“Tlingit warriors destroyed the original settlement, killing many of the Russians, with only a few managing to escape.” 7b

August 1804

Baranov returns to Sitka with large force that includes the warship Neva

The ship fires on the Tlingit fortification from Aug. 20-22. “Following two days of bombardment, the Tlingit ‘hung out a white flag’ on the 22nd, deserting the fort on the 26th.” 8


Russian Orthodox Church is introduced

Father Ioann Veniaminov journeys overland and by sea from Irkutsk (in Southcentral Russia) with his wife and infant son; after a year, the family arrives at Unalaska in the Aleutians. 9


Veniaminov is transferred from Unalaska to Novoarkhangel’sk

“He devoted himself to the Tlingit people and studied their language and customs.” While in Sitka, he writes works in the Aleut language. 10

St. Michael’s Cathedral in 1887 (incorrectly identified as Greek church) from Wikipedia article about the cathedral.


Smallpox epidemic sweeps NW Coast & Russian America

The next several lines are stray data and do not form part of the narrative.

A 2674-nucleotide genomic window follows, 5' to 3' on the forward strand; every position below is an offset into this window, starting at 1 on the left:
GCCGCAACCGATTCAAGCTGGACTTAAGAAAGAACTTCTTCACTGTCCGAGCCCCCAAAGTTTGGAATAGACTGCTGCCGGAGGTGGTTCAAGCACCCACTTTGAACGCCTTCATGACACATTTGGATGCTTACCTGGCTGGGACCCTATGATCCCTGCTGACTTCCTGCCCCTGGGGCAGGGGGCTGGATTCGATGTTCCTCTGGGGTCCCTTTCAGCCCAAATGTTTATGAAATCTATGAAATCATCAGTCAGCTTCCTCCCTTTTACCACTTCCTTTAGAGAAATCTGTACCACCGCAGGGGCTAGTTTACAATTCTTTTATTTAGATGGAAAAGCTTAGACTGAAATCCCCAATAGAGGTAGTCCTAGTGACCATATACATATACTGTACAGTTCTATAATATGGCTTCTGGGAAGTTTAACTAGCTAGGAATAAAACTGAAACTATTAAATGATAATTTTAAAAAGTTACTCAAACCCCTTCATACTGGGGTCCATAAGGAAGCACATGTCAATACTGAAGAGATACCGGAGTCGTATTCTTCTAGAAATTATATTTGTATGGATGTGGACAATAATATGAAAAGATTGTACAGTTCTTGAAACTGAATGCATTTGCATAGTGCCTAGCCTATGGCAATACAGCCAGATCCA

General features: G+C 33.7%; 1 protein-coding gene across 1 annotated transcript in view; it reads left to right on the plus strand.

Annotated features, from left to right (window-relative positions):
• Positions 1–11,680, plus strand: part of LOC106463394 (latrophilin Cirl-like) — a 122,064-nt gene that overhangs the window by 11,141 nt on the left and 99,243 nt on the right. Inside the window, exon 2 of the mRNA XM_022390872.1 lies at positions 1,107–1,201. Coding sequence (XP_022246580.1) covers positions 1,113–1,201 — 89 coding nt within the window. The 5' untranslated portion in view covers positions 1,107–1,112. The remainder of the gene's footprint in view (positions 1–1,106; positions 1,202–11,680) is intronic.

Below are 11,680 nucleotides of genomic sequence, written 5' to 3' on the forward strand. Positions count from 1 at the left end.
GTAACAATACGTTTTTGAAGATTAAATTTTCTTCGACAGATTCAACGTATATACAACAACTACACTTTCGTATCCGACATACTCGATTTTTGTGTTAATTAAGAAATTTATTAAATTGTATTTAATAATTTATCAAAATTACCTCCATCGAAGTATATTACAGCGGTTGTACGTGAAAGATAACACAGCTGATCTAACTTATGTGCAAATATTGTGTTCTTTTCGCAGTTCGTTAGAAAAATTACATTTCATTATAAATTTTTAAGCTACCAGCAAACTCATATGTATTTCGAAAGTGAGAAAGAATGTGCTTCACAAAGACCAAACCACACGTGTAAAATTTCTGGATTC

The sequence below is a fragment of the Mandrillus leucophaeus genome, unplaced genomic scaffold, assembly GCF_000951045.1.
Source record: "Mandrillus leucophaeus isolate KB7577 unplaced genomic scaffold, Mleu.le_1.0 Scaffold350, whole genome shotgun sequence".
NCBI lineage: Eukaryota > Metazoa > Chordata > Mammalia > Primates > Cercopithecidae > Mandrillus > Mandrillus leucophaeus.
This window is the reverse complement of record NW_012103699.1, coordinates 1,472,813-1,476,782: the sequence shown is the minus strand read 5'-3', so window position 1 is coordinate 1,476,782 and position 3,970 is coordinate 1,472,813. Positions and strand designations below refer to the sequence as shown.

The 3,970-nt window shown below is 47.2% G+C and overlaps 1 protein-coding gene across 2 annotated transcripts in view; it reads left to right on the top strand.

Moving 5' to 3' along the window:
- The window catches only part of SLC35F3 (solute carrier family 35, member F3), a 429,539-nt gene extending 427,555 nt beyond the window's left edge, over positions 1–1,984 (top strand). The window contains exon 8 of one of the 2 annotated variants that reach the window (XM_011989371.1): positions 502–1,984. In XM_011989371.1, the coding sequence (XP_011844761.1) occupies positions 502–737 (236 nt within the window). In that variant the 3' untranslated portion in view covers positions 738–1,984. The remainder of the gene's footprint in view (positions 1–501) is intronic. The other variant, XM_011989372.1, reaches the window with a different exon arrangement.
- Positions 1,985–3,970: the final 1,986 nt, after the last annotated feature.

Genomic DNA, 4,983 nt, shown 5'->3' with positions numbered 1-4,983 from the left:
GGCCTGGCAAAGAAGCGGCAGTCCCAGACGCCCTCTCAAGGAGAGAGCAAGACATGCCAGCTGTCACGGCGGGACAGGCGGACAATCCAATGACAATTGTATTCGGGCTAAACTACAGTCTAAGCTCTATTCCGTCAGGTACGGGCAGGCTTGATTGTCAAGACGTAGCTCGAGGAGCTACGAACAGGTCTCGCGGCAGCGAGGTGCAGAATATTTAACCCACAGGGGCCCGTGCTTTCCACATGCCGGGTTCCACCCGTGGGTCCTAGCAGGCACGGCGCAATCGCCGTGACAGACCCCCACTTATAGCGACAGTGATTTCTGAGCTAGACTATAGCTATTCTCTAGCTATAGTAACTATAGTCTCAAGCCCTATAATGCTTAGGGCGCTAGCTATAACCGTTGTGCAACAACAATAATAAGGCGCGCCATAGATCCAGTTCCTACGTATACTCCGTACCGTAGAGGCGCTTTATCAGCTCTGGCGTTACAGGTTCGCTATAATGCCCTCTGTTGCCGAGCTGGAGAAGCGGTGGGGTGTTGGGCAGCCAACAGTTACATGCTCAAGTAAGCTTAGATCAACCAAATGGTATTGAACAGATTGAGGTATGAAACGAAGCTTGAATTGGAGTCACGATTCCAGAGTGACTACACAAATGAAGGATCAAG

“From Prince of Wales Island to Norton Sound, the disease devasted the population…” 11


St. Michael’s cathedral is built in Sitka, reflecting increasing influence of Russian Orthodox Church

“The old cathedral, built between 1844 and 1848, remained in good shape with limited modifications for more than one hundred years, until it burned down in January 1966…” 12


Pacific Northwest smallpox epidemic

This is third smallpox wave to impact Tlingit Aani. 13

October 18, 1867

Treaty of Cession with Russia: transfer ceremony takes place in Sitka

Recognizes the ceding of land from Russia to become a U.S. territory. “…the United States ‘purchased’ Alaska from Russia and did not consider the wishes of Alaska Natives or even see them as citizens. The land that belonged to Alaska Natives was now seen as ‘open land’” 14

1869 Coast Survey map from NOAA Office of Coast Survey Historical Map & Chart Collection

Summer, 1869

Tlingit clan leader Kohklux contributes to maps

U.S. Coast Survey departs Sitka by boat (led by Kohklux & George Davidson), bound for Klukwan, where an eclipse of the sun is expected over the Chilkat Valley on Aug. 8th. Kohklux (with his wives) draws maps that show the ancient trade routes of the Tlingit, then trades the maps for Davidson’s painting of the eclipse. 15


Sheldon Jackson College is founded in Sitka